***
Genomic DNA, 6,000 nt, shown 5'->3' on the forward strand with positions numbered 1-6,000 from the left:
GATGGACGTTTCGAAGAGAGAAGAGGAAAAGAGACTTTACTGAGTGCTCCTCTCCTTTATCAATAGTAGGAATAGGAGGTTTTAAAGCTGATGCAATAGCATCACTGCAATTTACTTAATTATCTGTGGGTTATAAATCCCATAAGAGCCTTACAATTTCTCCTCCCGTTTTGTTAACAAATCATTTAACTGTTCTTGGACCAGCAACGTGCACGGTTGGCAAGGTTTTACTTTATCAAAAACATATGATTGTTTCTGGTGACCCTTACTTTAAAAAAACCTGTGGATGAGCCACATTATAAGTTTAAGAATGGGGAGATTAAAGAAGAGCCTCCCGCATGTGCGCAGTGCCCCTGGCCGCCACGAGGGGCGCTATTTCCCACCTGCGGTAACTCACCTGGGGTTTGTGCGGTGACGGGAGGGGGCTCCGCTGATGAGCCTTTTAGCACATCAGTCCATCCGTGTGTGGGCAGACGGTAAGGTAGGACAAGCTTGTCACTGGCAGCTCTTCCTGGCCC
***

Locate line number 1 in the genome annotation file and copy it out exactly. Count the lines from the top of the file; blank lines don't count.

Genomic DNA, 6,000 nt, shown 5'->3' on the forward strand with positions numbered 1-6,000 from the left: